Record a musical composition by squeezing, tilting, shaking and other playful gestures.
Pressure sensors made from conductive or piezoelectric fabric cover the surface of the ball, acting as pressure sensors. The hardware for transmitting the data to a host computer is located inside. Each instrument (ball) is a node on the network and multiple nodes can publish data to the same software program. The ball is completely wireless and contains a rechargeable battery.
I used the Sense Stage platform to set up the network and pass data wirelessly using OSC (Open Sound Control) messages. Sensor data is sent wirelessly over an Xbee network to a host computer running Max MSP. Each sensor is mapped to a sound loop and the pressure placed on it determines the amplitude. Jason Heath assisted with the software design in Max and calibration feature was added due to the unpredictable nature of conductive fabric.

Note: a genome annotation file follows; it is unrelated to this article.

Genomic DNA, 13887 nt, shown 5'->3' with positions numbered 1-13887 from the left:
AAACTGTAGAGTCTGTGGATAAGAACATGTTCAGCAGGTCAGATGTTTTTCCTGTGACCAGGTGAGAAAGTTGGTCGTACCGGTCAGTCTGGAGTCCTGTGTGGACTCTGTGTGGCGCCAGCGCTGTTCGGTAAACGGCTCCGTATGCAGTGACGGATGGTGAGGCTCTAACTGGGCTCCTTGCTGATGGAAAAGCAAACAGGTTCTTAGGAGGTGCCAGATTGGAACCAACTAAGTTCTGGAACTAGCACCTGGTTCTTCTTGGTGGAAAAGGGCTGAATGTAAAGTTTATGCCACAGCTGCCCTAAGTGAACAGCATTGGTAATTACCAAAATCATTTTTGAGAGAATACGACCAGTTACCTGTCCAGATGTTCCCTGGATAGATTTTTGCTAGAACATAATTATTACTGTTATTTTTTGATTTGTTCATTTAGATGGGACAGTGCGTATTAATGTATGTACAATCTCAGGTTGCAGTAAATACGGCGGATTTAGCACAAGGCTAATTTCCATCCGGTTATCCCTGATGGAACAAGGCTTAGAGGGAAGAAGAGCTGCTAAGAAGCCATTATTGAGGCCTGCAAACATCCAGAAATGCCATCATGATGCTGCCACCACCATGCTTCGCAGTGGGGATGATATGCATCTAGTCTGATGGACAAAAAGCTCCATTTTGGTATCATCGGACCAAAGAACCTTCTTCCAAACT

Pressure sensors made from conductive or piezoelectric fabric are hidden underneath the exterior skin of the ball. Each sensor is mapped to an audio loop and this allowed the user to use a squeezing motion to create a musical composition. An accelerometer and mechanical buttons are also hidden inside the ball to allow the player more gestures for musical expression. The basis of the sensor design was inspired by Hannah Perner-Wilson, former doctoral student at the Center for New Music and Audio Technology (CNMAT) and Dr. Adrian Freed, former Research Director.